“What we’re dealing with is just a tiny increase in levels, which can make it easier for the women to build muscle mass and absorb oxygen,” says Magnus Hagmar, postgraduate at the Department of Woman and Child Health. “This means that they might have got quicker results from their training and therefore been encouraged to train harder and more often.”
Polycystic ovary syndrome (PCOS) is a common and congenital cause of menstrual disorder that, amongst other things, can lead to a slight increase in testosterone production. Hagmar now shows in his thesis not only that PCOS is often behind menstrual disorders in elite Olympic athletes, but also that polycystic ovaries – part of PCOS – were more common amongst elite Olympic athletes (37 per cent) than amongst women on average (20 per cent).
Hagmar stresses that the results have nothing to do with doping. The 90 elite athletes that took part in the study have taken regular drug tests, all of them negative. He believes that the studies overturn old notions that female sporting performance can damage the health.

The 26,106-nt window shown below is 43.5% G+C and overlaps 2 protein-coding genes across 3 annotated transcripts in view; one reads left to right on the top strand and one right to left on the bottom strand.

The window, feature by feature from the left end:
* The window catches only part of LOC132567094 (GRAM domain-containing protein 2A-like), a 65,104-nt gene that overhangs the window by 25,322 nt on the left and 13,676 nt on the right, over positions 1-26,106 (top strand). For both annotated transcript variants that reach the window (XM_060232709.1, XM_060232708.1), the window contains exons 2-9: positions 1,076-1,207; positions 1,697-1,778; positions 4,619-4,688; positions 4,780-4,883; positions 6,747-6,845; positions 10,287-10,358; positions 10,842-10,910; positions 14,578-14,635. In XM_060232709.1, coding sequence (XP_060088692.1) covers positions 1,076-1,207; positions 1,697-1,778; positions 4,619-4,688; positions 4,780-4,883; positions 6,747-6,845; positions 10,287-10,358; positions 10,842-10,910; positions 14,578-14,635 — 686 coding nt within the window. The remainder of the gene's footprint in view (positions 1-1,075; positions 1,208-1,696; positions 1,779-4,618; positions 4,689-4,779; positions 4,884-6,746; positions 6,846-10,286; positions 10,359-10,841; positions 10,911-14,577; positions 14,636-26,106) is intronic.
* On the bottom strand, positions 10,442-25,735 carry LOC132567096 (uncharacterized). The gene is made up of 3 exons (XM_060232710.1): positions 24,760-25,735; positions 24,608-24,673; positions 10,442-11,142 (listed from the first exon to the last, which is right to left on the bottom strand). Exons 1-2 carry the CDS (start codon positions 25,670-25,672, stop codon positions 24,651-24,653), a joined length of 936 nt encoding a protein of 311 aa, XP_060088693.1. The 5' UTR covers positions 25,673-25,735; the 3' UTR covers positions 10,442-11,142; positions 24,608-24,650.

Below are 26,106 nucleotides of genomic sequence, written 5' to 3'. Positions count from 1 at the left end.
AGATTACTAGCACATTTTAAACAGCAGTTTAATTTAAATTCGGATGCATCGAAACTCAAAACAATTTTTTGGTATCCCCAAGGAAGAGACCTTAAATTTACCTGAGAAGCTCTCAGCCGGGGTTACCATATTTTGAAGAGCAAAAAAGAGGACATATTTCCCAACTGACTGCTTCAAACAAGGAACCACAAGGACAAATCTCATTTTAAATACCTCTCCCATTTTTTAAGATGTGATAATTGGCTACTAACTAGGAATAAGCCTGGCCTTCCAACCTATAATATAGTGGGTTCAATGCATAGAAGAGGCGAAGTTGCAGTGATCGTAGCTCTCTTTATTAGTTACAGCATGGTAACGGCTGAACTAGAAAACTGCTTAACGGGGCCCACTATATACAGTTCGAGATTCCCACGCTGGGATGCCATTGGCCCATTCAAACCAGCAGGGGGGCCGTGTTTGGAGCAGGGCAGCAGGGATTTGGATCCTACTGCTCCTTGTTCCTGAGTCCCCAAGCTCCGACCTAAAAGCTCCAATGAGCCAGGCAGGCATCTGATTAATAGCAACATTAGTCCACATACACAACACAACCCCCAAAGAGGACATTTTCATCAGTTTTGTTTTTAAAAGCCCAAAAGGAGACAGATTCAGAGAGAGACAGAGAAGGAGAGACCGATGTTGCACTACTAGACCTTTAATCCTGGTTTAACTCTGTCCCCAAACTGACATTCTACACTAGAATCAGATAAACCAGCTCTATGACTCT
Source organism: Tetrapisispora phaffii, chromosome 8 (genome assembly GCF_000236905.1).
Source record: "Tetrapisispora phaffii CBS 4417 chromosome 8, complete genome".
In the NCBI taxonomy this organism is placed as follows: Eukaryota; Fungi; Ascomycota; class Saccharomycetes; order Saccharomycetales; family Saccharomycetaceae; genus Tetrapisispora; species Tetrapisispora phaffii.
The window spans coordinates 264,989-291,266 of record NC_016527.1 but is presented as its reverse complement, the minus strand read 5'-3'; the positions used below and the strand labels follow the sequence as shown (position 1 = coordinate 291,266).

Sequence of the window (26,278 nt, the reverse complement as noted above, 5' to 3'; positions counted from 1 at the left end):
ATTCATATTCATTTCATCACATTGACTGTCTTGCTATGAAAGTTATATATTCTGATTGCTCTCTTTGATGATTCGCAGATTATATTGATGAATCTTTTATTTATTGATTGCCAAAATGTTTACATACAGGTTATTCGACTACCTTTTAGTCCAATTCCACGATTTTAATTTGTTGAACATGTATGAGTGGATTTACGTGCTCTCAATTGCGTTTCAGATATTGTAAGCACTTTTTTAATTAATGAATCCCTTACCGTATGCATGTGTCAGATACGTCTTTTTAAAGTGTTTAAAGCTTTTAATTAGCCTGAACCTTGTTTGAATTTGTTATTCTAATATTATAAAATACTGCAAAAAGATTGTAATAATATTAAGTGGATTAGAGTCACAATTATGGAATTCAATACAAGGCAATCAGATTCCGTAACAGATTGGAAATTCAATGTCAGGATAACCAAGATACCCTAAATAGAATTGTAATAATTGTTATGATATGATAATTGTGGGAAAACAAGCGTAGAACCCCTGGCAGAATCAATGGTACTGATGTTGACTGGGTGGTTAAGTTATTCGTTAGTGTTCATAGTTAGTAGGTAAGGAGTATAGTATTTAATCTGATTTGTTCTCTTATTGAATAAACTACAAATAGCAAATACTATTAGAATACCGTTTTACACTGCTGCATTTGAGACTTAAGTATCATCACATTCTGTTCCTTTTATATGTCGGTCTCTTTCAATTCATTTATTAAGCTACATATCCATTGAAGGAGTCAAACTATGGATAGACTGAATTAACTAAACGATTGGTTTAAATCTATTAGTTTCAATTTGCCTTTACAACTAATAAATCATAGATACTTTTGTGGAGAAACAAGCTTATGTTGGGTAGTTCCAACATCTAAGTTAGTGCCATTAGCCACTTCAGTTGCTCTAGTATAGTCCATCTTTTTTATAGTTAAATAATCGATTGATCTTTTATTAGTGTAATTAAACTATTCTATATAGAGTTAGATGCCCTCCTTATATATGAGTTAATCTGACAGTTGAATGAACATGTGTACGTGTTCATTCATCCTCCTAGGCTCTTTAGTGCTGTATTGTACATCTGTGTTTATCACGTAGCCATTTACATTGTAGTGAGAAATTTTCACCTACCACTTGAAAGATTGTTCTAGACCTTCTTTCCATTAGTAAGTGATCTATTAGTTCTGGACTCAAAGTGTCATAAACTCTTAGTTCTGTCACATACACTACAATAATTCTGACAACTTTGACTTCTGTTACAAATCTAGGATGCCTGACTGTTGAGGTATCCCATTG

A central issue in elite-level women’s sport in recent years has been the ‘female athlete triad’, whereby tough training combined with low energy intake has been thought to contribute to menstrual disorder and subsequent low bone density (osteopenia) caused by low levels of oestrogen. However, this new study shows that elite female athletes, despite menstrual disorders, have very strong bones. In sports where low body-weight is an advantage, women also generally have a healthier way of controlling their weight than their male counterparts. “The fact that not a single woman had low bone density takes away one of the factors of the female athlete triad”, says Hagmar.
MEDICA.de; Source: Karolinska Institute